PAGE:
Katherine Mader spent two decades as a judge in Los Angeles Criminal Court, before retiring early in 2020. Before that she was the LAPD’s first Inspector General, prosecuted two murder-for-hire trials and served as a defense attorney who convinced a jury to spare the life of the Hillside Strangler. In August of this year, Judge Mader published Inside the Robe: A Judge’s Candid Tale of Criminal Justice in America, which best selling author Michael Connelly called: “a perfect book: engrossing and telling at the same time.” The Judge has granted Crime Story permission to excerpt the entirety of her book over the coming months. You can find previous installments of Inside the Robe here. This is Part 22.


February 2

I tell all defendants appearing on my morning calendar: “You are ordered to return at 8:30 a.m. Be sure to remember about the traffic and slow elevators.” Defendants arrive from all over the county, some by bus, car, or even bicycle. Parking fees of up to $25 per day are not waived for defendants coming to court. Since many defendants have no money, they can’t pay parking fees, and are regularly late.

Even when defendants show up on time, their attorneys are often late because they schedule several matters in different courtrooms. Attorneys even try to make appearances at several courthouses every morning before judges start their trials.

A late attorney is frustrating for everyone. It’s especially annoying for clients who have taken time off from work to come to court or in-custody defendants who are awakened at 4:00 a.m. to start waiting in line, sometimes chained together, to get on the court bus. By the time the prisoners stagger into my court, they have been awake for hours. Then to not have their case heard because their attorney is late can make someone furious. Angry prisoners create security problems for the sheriffs. The inmates don’t want to leave until their attorney sees them.

My court staff gripes that I become impatient when in trial. “Why can’t you just wait in your chambers until we tell you that the cases are ready to be called? You are so hyper and stressed when we’re in trial that we get stressed out, too. So what if you don’t start jury trials at 10:30? The jurors will just wait a few minutes in the hallway. It won’t kill them.”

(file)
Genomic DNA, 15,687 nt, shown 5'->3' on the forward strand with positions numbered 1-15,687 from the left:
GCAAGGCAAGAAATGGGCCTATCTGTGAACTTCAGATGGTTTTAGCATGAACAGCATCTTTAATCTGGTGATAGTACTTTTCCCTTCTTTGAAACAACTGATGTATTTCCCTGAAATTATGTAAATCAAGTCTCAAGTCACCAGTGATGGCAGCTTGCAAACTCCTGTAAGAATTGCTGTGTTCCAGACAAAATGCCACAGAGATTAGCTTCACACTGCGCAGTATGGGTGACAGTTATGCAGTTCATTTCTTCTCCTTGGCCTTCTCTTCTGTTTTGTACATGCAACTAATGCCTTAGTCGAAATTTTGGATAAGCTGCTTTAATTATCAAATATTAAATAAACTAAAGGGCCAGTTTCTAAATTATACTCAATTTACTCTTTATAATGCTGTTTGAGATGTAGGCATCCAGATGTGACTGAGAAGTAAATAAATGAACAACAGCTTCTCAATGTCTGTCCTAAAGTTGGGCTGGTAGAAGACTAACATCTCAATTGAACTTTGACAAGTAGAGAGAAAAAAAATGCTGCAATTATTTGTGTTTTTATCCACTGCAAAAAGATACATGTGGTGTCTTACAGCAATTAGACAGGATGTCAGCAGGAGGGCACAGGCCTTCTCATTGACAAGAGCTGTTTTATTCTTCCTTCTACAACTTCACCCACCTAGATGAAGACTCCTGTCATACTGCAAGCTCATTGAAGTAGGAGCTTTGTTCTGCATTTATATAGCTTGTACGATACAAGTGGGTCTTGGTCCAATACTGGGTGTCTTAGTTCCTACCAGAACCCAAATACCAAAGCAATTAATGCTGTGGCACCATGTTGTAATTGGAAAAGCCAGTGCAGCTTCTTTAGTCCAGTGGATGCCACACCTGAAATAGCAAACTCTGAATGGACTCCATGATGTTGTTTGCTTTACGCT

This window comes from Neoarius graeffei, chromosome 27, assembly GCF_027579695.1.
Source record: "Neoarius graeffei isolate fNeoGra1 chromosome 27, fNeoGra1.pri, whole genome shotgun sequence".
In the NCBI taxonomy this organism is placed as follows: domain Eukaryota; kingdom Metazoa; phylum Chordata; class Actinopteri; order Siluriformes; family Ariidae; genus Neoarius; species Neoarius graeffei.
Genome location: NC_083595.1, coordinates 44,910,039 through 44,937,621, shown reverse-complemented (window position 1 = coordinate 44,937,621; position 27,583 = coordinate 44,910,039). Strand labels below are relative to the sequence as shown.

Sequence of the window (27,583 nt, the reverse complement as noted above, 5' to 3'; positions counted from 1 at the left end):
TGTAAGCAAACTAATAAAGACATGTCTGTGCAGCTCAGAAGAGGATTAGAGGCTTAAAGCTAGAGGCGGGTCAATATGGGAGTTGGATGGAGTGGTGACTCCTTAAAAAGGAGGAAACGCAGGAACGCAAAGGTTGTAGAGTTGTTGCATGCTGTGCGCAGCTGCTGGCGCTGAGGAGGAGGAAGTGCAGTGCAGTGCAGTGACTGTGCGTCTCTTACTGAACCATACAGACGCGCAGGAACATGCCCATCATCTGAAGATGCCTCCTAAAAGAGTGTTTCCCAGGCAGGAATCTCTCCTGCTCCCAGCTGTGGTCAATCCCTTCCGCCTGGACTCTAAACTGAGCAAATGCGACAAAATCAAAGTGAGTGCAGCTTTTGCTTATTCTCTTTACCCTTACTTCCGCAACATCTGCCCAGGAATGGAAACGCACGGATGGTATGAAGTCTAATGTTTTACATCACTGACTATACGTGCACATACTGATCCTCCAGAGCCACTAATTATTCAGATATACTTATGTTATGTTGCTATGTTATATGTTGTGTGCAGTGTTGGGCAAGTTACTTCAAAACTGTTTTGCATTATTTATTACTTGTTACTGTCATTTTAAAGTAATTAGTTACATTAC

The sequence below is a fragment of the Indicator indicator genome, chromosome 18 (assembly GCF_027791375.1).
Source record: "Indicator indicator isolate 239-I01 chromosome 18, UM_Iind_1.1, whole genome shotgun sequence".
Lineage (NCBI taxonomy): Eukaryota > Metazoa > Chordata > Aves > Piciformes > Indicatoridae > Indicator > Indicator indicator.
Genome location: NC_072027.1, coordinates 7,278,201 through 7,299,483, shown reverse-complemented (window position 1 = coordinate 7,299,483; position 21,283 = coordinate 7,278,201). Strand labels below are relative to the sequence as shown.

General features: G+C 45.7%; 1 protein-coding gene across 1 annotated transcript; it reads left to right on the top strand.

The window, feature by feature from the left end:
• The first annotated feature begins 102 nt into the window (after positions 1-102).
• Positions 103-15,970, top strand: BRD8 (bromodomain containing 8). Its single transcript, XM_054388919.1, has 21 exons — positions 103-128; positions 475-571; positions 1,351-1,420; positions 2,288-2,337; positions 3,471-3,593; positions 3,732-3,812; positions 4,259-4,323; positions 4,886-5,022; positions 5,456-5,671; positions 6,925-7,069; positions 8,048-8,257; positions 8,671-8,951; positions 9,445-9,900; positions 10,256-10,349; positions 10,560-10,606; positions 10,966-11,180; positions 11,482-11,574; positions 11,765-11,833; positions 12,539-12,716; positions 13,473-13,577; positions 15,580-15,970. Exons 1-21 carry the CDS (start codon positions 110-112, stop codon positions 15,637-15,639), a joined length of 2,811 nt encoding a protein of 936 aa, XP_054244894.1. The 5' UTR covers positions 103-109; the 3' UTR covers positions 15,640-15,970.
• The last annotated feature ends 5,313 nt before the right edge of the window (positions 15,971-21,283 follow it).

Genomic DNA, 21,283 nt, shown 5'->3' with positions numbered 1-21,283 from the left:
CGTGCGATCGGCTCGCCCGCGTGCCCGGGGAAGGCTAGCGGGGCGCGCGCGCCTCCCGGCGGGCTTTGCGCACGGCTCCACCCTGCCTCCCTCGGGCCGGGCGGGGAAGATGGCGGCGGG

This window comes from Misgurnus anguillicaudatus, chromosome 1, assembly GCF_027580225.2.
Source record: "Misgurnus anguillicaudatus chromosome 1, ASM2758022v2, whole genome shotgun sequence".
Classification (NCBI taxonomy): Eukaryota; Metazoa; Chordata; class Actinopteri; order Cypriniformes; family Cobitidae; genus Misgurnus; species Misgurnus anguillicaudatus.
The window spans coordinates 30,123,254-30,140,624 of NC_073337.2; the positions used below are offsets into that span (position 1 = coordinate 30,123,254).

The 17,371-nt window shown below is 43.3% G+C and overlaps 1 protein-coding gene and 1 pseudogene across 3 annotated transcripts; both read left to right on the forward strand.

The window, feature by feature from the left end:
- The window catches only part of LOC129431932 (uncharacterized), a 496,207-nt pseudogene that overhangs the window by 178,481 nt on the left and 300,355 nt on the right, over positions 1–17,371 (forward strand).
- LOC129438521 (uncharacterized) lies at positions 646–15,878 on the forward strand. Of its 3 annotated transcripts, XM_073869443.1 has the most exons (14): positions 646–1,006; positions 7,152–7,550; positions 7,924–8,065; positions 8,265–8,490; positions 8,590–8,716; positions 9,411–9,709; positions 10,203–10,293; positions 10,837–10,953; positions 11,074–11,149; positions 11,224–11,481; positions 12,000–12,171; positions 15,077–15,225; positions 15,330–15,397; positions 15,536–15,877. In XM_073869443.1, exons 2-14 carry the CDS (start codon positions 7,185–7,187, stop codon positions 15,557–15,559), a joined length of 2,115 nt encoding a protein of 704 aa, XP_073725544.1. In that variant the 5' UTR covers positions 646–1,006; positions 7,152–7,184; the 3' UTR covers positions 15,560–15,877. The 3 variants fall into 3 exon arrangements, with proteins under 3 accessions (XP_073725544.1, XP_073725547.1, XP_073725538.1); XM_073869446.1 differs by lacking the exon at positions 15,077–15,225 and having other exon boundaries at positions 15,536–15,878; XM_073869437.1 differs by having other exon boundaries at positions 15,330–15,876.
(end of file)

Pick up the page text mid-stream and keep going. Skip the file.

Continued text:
I have the notion that if I sit on the bench, and pounce on the attorneys when they enter my courtroom, I will finish faster. My staff insists that if I let them organize the attorneys and then come get me when everyone in the courtroom is ready, it will not take additional time. I keep picturing the jurors arriving, following my order to come at 10:30 a.m., checking the time, and wondering why they have to wait. Besides having control issues, I am a nut about punctuality. I always get places early. My parents were the same way. I remember my father and mother furiously arguing many times inside the front door of our house with my mother trying to delay their leaving: “Please, Paul, we don’t always have to be the first person at the party. I know you’re punctual, and in Austria it’s important. But here, in America, people are more relaxed about getting places, especially for social occasions.”

Every time an attorney arrives as we’re about to start our trial, we go through the same routine: “Can I come back at 11:55, just before lunch, and call my case?”

“That won’t work because my staff needs to know that the court will not invade their lunchtime.”

“What about 1:30 when your doors open?”

“Sorry, I can’t take a risk that you won’t be here in time. Your client is in custody. My jury trial defendant is also in custody. My only bailiff can’t get your client here at 1:30 and also get our trial started on time. Do you want to come at 3:00 p.m. precisely when we take our afternoon break? Or do you want to try to come at 4:00 p.m. at the end of our day? Or do you just want to return another day entirely?”